23 Forex Rates “real” is adjusted for movements against many currencies and for inflation rates

24 Reflecting... Large capital inflows The US went from being the world’s banker ===> To the biggest customer of the world’s banks All during a period of just 8 years

25 Capital Flows from creditor to debtor

26 Money flows … and goods? The strong dollar made imports cheap US trade moved to big deficits These deficits however let us keep growing –If used for investment, future growth will let us keep our creditors happy without tightening our belts –If used for consumption….. –Which do you think is the case? (check data!)

27 US Trade, 1900-2000 Historically - until the 1980s - we ran trade surpluses

28 But others must adjust, too! If we “want” to run a deficit and borrow from abroad Others must “want” to run surpluses and lend overseas In fact, Japan and Germany both suffered from surplus savings –They avoided the paradox of thrift –We could have our cake (I) and eat it too (C)

29 International Savings (CA) Balances -- Europe and Japan offset the US -- Current Account Balance (Percent of GDP ) 1977- 1980- 1983- 1986- 1989- 1979 1982 1985 1988 1991 1992 1993 1994 -------------------------------------------------------------- U.S. -0.7 0.0 -2.3 -3.2 -1.2 -1.1 -1.6 -2.3 Japan 0.8 0.0 2.8 3.5 1.8 3.2 3.1 2.8 Germany 0.5 -0.5 1.7 4.3 2.2 -1.2 -0.8 -1.1 France 0.8 -1.2 -0.6 -0.2 -0.8 0.3 0.8 0.7 Italy 1.6 -2.2 -0.5 -0.2 -1.7 -2.3 1.2 1.3 U.K. 0.2 1.9 0.7 -1.6 -3.0 -1.7 -1.9 -0.1 Canada -1.9 -0.7 0.1 -2.3 -3.9 -4.0 -4.3 -3.3 k G10 average -0.2 -0.8 0.5 0.5 -0.3 -0.5 0.5 0.8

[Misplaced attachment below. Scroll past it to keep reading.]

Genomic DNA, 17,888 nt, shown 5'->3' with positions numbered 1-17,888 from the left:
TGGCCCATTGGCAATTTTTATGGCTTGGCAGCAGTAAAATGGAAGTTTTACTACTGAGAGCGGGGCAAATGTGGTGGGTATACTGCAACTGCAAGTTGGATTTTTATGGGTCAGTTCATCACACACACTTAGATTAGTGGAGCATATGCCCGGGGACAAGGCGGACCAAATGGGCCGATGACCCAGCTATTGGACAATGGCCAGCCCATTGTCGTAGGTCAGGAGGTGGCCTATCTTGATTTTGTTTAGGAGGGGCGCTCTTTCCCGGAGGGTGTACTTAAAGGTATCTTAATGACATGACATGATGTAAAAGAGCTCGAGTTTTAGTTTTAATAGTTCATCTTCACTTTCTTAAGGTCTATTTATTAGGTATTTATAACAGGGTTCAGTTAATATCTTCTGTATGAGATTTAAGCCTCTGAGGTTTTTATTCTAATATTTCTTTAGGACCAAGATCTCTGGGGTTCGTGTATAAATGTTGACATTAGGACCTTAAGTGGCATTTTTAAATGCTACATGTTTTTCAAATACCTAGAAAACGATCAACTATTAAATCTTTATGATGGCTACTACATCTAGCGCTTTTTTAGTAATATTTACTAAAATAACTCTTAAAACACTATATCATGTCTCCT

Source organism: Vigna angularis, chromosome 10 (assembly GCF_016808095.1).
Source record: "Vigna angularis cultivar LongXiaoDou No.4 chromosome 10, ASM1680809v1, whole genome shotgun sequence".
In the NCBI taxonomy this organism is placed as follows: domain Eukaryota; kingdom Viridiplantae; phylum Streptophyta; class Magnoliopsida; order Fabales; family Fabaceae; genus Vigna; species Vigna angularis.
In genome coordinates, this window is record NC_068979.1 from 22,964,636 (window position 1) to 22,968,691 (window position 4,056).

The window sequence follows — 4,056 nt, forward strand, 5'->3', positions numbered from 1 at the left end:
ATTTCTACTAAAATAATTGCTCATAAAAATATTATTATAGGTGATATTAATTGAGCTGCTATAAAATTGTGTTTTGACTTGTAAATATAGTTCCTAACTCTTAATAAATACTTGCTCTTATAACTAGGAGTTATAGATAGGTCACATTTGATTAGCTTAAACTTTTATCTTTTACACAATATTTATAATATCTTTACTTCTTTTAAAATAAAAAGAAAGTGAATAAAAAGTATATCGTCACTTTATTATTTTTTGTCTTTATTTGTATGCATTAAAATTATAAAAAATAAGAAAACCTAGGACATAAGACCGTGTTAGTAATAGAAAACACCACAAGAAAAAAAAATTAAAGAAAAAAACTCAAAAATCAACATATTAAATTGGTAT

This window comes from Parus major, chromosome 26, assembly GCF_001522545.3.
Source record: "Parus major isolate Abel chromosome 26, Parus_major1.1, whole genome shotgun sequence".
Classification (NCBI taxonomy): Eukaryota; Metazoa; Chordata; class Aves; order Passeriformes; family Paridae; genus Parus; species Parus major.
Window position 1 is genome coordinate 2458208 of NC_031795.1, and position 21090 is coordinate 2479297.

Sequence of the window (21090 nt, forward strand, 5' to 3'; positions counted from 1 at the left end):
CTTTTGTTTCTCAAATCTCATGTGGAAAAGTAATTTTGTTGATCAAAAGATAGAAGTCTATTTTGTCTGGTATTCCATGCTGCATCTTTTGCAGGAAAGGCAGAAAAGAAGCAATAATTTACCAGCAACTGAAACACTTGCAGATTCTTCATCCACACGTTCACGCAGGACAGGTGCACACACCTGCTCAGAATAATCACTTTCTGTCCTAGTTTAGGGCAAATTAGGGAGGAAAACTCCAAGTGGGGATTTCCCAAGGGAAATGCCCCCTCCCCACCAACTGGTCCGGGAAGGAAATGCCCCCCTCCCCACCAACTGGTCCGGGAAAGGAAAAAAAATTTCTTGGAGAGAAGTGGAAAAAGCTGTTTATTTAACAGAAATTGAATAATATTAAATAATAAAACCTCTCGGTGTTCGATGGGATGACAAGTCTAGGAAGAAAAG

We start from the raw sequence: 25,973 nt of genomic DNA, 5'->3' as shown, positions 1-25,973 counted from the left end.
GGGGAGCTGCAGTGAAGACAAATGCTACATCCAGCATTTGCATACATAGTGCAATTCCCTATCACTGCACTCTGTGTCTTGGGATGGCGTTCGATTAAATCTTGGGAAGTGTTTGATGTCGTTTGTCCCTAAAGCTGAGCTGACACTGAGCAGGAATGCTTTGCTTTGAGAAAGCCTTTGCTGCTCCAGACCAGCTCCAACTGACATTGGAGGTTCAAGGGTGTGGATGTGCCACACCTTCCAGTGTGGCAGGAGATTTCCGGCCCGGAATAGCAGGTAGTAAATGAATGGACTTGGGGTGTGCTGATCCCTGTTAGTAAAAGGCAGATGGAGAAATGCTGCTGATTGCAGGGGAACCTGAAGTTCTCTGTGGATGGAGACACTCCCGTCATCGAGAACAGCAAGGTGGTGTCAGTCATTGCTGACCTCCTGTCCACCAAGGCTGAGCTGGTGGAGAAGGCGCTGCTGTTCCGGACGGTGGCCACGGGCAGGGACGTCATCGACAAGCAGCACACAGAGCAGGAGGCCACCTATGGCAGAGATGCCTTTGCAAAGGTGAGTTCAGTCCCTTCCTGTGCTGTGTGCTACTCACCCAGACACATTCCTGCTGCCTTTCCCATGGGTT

30 Shifts in Japanese Savings Flows

31 Swings in Japan were v. large - one source of savings for the US - Investment plummeted with the transition from high growth (postwar reconstruction, convergence with the US) to “ normal ” growth c. 1971-73 But the Japanese were still poor and kept saving So a potential “ paradox of thrift ” developed –Keynesian budget deficits bailed them out 1975-81 –Exports to the US bailed them out from 1982-1986 –And a “ bubble ” during 1987-91 –But slow growth since then

32 So where do we get the goods?

33 Macro, not micro! As the previous chart shows, we import everything!! Aggregate trade is a “macro” issue, not a micro one Indeed, developing countries’ experience suggests protectionism exacerbates deficits Intermediate goods imports dominate, and a small “burp” in trade thus kills all production

34 Freer trade and enhanced incomes & welfare

35 Trade Rises as Share of Output

36 Freer trade leads to more trade But it also raises incomes through enhanced long-run productivity growth!! Remember, tariffs and quotas are taxes, and hurt real incomes while shifting production to sectors where we’re inefficient

37 Trade deficits Trade deficits accumulate But we’ve got lots of trade in lots of sectors There will be no sudden crisis, but: –a gradual loss in maneuvering room if we must keep real interest rates high to attract capital –lower “I” and slower long-run growth

38 Sectoral composition of trade

39 The End Economics 102 Prof. Smitka Winter 2001

40 Convergence

41 Innovations & Consumption